Distribution of yellowfin tuna (Thunnus albacares) in the southern Gulf of Mexico based on ecological niche models and pop-up satellite archival tags.

Zurisaday Ramírez-Mendoza1, Oscar Sosa-Nishizaki2, Arturo Fajardo-Yamamoto1, Alfonsina Eugenia Romo-Curiel1, María Concepción García-Aguilar1 and Mario Rafael Ramírez-León3, (1)Center for Scientific Research and Higher Education at Ensenada, Department of Biological Oceanography, Ensenada, BJ, Mexico, (2)CICESE, Biological Oceanography, Ensenada, BJ, Mexico, (3)Center for Scientific Research and Higher Education at Ensenada, Biological Oceanography, Ensenada, BJ, Mexico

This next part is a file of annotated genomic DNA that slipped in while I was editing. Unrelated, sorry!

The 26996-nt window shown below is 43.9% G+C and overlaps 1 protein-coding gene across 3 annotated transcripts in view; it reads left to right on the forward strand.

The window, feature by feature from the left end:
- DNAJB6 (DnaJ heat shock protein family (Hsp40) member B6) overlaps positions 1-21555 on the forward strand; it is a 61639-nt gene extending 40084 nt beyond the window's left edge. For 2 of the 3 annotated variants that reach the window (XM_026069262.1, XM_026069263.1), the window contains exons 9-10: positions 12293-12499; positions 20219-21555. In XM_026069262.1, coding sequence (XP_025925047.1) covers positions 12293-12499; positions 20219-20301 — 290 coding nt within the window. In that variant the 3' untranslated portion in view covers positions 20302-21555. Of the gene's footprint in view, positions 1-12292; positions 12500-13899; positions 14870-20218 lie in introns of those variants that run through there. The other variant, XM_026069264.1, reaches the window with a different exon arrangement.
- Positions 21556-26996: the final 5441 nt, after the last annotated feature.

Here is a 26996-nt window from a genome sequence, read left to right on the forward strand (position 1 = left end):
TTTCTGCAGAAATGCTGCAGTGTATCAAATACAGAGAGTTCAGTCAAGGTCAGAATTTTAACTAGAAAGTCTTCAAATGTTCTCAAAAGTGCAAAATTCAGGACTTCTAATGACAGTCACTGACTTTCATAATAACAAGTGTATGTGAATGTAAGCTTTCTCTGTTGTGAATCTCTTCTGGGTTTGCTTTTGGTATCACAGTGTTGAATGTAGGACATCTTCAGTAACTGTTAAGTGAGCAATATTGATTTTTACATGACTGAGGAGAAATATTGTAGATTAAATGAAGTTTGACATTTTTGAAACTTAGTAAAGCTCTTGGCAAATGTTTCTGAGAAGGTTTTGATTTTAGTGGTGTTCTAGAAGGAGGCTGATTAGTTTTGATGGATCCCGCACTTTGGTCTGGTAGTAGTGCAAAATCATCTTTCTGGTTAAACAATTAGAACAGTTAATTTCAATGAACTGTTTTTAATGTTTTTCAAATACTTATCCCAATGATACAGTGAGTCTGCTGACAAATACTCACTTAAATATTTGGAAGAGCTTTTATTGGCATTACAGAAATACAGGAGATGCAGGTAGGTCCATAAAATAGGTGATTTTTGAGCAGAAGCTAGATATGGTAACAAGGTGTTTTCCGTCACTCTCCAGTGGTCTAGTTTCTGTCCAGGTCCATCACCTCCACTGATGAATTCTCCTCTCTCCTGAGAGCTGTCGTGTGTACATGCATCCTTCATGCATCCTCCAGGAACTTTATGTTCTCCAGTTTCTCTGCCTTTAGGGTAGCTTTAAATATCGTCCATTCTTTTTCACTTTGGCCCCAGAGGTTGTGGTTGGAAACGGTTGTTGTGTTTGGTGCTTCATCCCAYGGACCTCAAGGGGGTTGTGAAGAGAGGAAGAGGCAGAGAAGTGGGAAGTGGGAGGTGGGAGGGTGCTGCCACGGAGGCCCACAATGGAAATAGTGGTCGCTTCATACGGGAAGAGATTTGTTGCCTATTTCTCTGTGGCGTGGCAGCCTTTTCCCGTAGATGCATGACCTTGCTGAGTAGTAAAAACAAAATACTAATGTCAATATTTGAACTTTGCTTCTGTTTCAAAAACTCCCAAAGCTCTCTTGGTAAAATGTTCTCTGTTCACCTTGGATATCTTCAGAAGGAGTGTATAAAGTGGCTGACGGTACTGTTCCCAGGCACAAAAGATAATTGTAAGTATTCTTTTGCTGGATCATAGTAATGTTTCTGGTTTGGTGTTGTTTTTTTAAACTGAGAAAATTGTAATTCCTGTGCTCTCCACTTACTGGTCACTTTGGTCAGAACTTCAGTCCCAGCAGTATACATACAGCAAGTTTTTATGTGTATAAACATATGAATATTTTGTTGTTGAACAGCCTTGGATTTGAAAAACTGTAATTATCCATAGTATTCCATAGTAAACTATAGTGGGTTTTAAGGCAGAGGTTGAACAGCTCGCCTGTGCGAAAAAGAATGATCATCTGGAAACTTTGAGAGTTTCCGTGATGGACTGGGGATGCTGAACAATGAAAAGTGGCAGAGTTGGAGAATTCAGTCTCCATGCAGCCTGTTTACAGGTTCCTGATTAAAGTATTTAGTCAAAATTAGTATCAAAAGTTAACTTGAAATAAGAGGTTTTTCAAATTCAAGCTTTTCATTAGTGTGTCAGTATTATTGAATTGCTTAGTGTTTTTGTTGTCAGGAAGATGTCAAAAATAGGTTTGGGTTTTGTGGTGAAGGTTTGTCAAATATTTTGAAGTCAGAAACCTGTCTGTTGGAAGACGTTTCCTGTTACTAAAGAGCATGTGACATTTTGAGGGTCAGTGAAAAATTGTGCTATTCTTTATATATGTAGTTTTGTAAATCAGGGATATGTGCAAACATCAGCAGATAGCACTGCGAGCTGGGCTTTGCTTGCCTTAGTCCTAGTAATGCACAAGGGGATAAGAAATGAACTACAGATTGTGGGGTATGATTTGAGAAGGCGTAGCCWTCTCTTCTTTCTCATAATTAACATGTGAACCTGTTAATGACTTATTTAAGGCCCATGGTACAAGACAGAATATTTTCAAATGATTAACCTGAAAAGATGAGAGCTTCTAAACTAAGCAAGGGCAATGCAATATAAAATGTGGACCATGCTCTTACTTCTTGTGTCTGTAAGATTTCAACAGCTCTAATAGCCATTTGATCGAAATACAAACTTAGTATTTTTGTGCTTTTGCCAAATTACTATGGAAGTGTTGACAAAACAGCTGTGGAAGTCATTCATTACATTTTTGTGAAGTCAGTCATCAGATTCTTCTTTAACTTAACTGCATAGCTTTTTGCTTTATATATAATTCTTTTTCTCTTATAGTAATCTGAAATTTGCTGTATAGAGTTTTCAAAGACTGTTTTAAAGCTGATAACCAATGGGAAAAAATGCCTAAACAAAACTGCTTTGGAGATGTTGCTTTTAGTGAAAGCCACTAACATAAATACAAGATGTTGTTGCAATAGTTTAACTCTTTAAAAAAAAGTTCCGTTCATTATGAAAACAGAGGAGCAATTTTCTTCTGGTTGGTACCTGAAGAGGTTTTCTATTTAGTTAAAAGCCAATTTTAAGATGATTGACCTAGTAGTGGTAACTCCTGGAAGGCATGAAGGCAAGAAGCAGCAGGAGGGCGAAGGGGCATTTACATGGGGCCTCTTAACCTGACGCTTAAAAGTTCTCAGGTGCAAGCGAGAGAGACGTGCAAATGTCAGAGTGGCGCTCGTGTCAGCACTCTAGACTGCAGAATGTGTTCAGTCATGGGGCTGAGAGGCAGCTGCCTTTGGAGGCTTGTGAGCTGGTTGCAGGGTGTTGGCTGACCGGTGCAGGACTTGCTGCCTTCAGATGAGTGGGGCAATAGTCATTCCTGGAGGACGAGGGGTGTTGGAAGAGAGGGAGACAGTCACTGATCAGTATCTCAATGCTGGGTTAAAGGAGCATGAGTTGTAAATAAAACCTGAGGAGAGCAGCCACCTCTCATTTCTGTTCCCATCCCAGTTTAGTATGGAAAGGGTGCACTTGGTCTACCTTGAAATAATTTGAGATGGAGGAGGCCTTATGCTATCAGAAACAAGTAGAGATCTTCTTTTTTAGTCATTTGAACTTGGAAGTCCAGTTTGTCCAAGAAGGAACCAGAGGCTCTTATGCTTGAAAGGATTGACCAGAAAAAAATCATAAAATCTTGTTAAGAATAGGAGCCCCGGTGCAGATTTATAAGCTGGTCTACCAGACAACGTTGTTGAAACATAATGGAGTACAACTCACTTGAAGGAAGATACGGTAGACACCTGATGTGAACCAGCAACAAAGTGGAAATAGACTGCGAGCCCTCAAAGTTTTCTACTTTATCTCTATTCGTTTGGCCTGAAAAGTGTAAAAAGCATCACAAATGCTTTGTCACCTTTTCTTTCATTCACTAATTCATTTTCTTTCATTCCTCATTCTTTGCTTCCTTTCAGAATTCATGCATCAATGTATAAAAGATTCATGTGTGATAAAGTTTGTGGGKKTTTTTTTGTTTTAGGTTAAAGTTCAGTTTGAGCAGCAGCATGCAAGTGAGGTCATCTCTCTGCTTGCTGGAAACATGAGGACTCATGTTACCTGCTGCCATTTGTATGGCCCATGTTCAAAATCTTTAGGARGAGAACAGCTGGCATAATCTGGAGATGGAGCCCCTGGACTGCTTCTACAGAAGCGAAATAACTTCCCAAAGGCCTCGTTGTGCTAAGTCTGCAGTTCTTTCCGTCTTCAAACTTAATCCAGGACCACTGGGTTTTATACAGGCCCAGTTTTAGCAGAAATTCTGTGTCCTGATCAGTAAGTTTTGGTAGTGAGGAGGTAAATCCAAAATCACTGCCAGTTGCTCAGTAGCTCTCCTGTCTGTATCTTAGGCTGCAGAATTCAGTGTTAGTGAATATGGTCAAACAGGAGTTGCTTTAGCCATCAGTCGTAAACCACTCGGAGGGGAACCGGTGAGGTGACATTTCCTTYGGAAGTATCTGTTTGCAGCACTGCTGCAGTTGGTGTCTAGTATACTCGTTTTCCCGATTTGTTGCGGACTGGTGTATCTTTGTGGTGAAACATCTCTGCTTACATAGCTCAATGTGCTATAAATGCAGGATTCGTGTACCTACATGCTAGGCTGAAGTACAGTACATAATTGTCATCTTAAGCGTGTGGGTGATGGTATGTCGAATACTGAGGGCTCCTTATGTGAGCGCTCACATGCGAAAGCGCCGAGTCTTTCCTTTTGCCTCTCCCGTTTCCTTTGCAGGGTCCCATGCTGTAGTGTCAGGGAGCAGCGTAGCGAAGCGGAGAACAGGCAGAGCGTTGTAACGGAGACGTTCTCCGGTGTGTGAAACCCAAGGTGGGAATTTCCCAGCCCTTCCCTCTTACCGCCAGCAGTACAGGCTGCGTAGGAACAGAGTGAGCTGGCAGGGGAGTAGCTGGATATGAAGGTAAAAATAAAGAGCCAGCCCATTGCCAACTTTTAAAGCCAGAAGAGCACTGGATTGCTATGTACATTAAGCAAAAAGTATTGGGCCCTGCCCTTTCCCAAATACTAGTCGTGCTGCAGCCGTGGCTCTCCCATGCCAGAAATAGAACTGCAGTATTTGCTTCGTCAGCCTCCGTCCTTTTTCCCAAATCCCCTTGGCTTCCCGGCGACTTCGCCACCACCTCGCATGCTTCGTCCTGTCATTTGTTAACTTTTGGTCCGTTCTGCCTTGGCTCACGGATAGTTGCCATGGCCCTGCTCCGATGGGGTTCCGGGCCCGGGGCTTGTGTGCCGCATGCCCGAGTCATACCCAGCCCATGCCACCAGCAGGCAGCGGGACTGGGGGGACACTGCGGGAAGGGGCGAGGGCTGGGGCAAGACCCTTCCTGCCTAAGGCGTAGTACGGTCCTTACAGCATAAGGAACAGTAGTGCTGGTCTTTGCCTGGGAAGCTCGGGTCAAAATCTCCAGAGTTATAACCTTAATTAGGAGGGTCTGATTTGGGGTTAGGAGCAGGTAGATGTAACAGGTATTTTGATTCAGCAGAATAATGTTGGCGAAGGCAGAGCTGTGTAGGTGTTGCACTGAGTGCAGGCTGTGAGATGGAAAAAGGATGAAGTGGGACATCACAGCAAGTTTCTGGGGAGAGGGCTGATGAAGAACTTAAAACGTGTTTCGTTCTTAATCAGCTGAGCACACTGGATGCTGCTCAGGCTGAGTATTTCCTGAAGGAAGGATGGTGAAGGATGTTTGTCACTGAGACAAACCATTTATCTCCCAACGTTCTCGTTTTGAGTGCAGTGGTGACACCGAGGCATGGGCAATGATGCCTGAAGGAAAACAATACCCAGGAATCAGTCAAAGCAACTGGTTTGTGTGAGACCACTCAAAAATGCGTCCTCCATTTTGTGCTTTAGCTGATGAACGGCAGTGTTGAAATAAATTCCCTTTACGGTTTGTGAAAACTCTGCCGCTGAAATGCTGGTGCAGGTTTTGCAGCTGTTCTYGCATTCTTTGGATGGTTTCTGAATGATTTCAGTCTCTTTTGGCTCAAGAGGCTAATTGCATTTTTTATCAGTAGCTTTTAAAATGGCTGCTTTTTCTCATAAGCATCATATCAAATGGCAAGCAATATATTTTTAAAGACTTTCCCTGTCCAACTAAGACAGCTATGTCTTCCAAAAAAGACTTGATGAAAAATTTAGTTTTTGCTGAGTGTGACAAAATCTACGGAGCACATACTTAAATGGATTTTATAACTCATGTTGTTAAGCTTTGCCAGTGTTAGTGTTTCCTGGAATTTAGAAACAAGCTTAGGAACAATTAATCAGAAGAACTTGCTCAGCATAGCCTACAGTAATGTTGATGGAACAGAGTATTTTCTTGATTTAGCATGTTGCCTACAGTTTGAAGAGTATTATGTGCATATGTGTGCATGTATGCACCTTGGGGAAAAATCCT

Yellowfin tuna (Thunnus albacares, YFT) is a highly migratory pelagic fish and a top oceanic predator. Economically, YFT is the most important species for the Mexican commercial longline fishery in the Gulf of Mexico. To assess the YFT distribution in the southern Gulf, we modeled the environmental suitability patterns for the species using the ecological niche model algorithm Maxent. Additionally, we used pop-up satellite archival tags to estimate its movement patterns and temperature-depth preferences. Niche models were constructed using available data from the presence of YFT and 5 environmental variables: absolute dynamic topography, sea surface temperature, chlorophyll-a concentration, salinity, and depth. The Maxent model performed was significantly better than random and produced an area under the curve score of 0.81. Sea surface temperature and absolute dynamic topography were the variables that most influenced the YFT distribution. The model predicted high suitability areas (>80%) located between the platform and the continental slope of Tamaulipas, and in the central region of the Yucatan Channel. We tagged 9 adults YFT. Tags lasting between 13 hours and 21 days, yielded data across 61 days and recorded movements from 260 to 1,145 km. The animals moved in a temperature range from 11 to 32°C, but most of the time (60%) they were in waters >24°C.The total time that they spent above 100 m was less during day hours (62%) than night (97%), suggesting greater exploration of deeper waters (350 m max depth) during daylight hours. This study can help to prioritize areas with ecological importance for the YFT. The integration of its vertical and horizontal movements with catch and effort statistics could be useful to reduce the uncertainty associated with the estimation of relative abundance in stocks assessment models.